The engineering challenge of the Ansari XPrize was immense, but it was a problem considered by many before. Gregg Maryniak recalled an early meeting with Diamandis and NASA Space Shuttle Payload Specialist Byron Lichtenberg, sitting around a whiteboard and sketching out a matrix of all the ways one could get to the edge of space. Single-stage rockets, multistage rockets, balloons, jets... "All these ways to skin a sub-orbital cat. By the end of the competition, we had all those options populated by one or more teams."
And then there's the financial challenge. $10 million seems like a huge prize for an open competition, but building a vessel capable of carrying three passengers (safely) up to an altitude of 100 kilometers is an expensive proposition. Constructing that vessel such that it can do it twice within the span of two weeks makes that challenge massively more complex. It's estimated that over $100 million was spent by the 26 international teams that entered the competition, a disproportionate amount by a chosen few.
One of the most promising entries came from north of the border. Canadian Arrow relied on a two-stage rocket design to launch a crew capsule to the required height. Of all the exotic designs and attempts, this was perhaps the most traditional looking to an outsider. But, after raising about $5 million through sponsors and private donors, the team simply didn't have the funding to complete the challenge. It progressed no further than a splash-down test of its crew capsule in Lake Ontario in August of 2004, less than two months before the competition was over.
|Armadillo had perhaps the most star-power onboard, founded and funded by Id Software's John Carmack. The company was relying on a series of gyro-stabilized rockets that could be combined together into stages to achieve the required altitude. The project failed to mature in time for the Ansari XPrize, but the team would come through and win the 2008 Lunar Landing Challenge XPrize. Sadly, the Armadillo has now been put in "hibernation," according to Carmack.|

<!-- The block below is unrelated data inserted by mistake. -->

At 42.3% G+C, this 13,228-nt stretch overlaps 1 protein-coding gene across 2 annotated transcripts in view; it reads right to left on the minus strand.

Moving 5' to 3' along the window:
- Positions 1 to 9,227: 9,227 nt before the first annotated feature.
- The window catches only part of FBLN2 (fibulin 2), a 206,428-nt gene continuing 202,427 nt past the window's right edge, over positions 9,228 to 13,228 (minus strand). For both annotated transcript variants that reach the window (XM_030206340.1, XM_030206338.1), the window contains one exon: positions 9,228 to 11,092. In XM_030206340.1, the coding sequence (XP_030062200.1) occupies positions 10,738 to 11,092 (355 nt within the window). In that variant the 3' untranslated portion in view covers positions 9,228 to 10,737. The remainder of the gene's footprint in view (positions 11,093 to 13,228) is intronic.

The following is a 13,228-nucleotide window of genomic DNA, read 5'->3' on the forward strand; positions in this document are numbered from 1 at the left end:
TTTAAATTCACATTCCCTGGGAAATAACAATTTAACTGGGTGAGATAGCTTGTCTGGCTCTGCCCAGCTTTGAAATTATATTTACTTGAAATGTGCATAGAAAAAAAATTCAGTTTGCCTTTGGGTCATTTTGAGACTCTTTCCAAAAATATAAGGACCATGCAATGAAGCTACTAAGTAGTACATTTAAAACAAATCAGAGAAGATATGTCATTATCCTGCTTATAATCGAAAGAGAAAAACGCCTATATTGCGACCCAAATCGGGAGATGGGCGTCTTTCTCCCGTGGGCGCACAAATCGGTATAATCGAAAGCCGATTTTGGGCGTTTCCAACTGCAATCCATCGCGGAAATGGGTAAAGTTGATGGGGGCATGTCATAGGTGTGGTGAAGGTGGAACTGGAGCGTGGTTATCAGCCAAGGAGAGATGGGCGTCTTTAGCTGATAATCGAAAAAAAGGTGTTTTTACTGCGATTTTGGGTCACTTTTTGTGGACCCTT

Some teams used rockets. Some used craft more like a traditional airplane. Pioneer Rocketplane tried to bring together the best of both worlds with an aircraft that could fly like a jet to a given altitude, then flip on a rocket motor and blast the rest of the way up. Sadly, the proposed hybrid ship never got past renders.
da Vinci Project
Thanks to the notable name, and a somewhat notorious sponsor (GoldenPalace.com), the da Vinci Project got a lot of attention for its plan to launch a re-usable, rocket-powered crew capsule from a balloon. The ship, the Wild Fire VI, wasn't unveiled until August of 2004, just months before Scaled Composites won the competition. It was never demonstrated.
Burt Rutan is a bit of a legend when it comes to outlandish aircraft design. The white shapes he crafts typically look like they'd be better at tumbling out of the sky than gliding across it. He's won numerous competitions and challenges over the years with his own creations, perhaps most famously the Voyager, flown around the world by brother Dick Rutan and Jeana Yeager -- a nonstop, nine-day marathon.
His company, Scaled Composites, was an early front-runner in the Ansari XPrize. Funding from Microsoft co-founder Paul Allen enabled the team to pursue a seemingly complex approach to the problem. Rutan's company would build not one but two custom craft, a lifter called White Knight that would carry a rocket-powered payload, SpaceShipOne, to an altitude of 40,000 feet or so before firing it off like a human-guided missile. Target: the heavens.
It's a similar approach to that used by the US Air Force's X-15 in the '60s, launched from beneath a B-52 also aiming for the stars. Rutan's privately funded creation, however, would ultimately go higher for a fraction of the cost.